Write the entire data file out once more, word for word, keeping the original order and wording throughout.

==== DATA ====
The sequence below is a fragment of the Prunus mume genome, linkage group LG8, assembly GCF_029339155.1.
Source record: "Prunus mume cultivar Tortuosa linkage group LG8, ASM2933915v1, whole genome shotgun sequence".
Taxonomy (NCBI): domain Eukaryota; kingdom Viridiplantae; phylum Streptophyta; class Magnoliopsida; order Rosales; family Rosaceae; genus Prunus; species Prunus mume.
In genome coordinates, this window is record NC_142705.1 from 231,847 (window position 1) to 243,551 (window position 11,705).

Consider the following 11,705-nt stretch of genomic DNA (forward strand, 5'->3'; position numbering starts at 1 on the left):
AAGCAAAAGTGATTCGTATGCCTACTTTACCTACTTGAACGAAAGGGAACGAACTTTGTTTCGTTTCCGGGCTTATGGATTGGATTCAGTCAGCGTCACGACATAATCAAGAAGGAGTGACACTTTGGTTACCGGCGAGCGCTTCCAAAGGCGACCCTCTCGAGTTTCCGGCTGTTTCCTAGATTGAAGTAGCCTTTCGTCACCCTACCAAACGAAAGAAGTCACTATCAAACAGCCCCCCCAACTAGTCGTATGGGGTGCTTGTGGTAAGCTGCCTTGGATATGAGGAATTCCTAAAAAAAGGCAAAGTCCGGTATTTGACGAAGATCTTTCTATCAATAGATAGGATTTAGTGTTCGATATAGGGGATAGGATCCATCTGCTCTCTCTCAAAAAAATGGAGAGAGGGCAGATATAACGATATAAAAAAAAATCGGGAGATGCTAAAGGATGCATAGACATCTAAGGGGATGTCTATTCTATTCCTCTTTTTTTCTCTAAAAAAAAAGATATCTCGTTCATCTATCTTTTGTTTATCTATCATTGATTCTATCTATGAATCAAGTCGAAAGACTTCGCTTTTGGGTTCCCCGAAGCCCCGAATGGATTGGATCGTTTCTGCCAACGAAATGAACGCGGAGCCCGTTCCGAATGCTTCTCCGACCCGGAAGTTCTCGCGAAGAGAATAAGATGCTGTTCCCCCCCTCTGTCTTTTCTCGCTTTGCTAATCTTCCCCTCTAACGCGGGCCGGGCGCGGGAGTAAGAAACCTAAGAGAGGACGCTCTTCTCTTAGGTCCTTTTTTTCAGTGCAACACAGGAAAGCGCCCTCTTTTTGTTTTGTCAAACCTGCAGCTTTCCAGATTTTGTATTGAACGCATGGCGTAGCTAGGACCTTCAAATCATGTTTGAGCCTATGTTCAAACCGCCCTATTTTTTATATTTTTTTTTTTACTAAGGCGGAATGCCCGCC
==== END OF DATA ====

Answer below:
The sequence below is a fragment of the Prunus mume genome, linkage group LG8, assembly GCF_029339155.1.
Source record: "Prunus mume cultivar Tortuosa linkage group LG8, ASM2933915v1, whole genome shotgun sequence".
Taxonomy (NCBI): domain Eukaryota; kingdom Viridiplantae; phylum Streptophyta; class Magnoliopsida; order Rosales; family Rosaceae; genus Prunus; species Prunus mume.
In genome coordinates, this window is record NC_142705.1 from 231,847 (window position 1) to 243,551 (window position 11,705).

Consider the following 11,705-nt stretch of genomic DNA (forward strand, 5'->3'; position numbering starts at 1 on the left):
AAGCAAAAGTGATTCGTATGCCTACTTTACCTACTTGAACGAAAGGGAACGAACTTTGTTTCGTTTCCGGGCTTATGGATTGGATTCAGTCAGCGTCACGACATAATCAAGAAGGAGTGACACTTTGGTTACCGGCGAGCGCTTCCAAAGGCGACCCTCTCGAGTTTCCGGCTGTTTCCTAGATTGAAGTAGCCTTTCGTCACCCTACCAAACGAAAGAAGTCACTATCAAACAGCCCCCCCAACTAGTCGTATGGGGTGCTTGTGGTAAGCTGCCTTGGATATGAGGAATTCCTAAAAAAAGGCAAAGTCCGGTATTTGACGAAGATCTTTCTATCAATAGATAGGATTTAGTGTTCGATATAGGGGATAGGATCCATCTGCTCTCTCTCAAAAAAATGGAGAGAGGGCAGATATAACGATATAAAAAAAAATCGGGAGATGCTAAAGGATGCATAGACATCTAAGGGGATGTCTATTCTATTCCTCTTTTTTTCTCTAAAAAAAAAGATATCTCGTTCATCTATCTTTTGTTTATCTATCATTGATTCTATCTATGAATCAAGTCGAAAGACTTCGCTTTTGGGTTCCCCGAAGCCCCGAATGGATTGGATCGTTTCTGCCAACGAAATGAACGCGGAGCCCGTTCCGAATGCTTCTCCGACCCGGAAGTTCTCGCGAAGAGAATAAGATGCTGTTCCCCCCCTCTGTCTTTTCTCGCTTTGCTAATCTTCCCCTCTAACGCGGGCCGGGCGCGGGAGTAAGAAACCTAAGAGAGGACGCTCTTCTCTTAGGTCCTTTTTTTCAGTGCAACACAGGAAAGCGCCCTCTTTTTGTTTTGTCAAACCTGCAGCTTTCCAGATTTTGTATTGAACGCATGGCGTAGCTAGGACCTTCAAATCATGTTTGAGCCTATGTTCAAACCGCCCTATTTTTTATATTTTTTTTTTTACTAAGGCGGAATGCCCGCC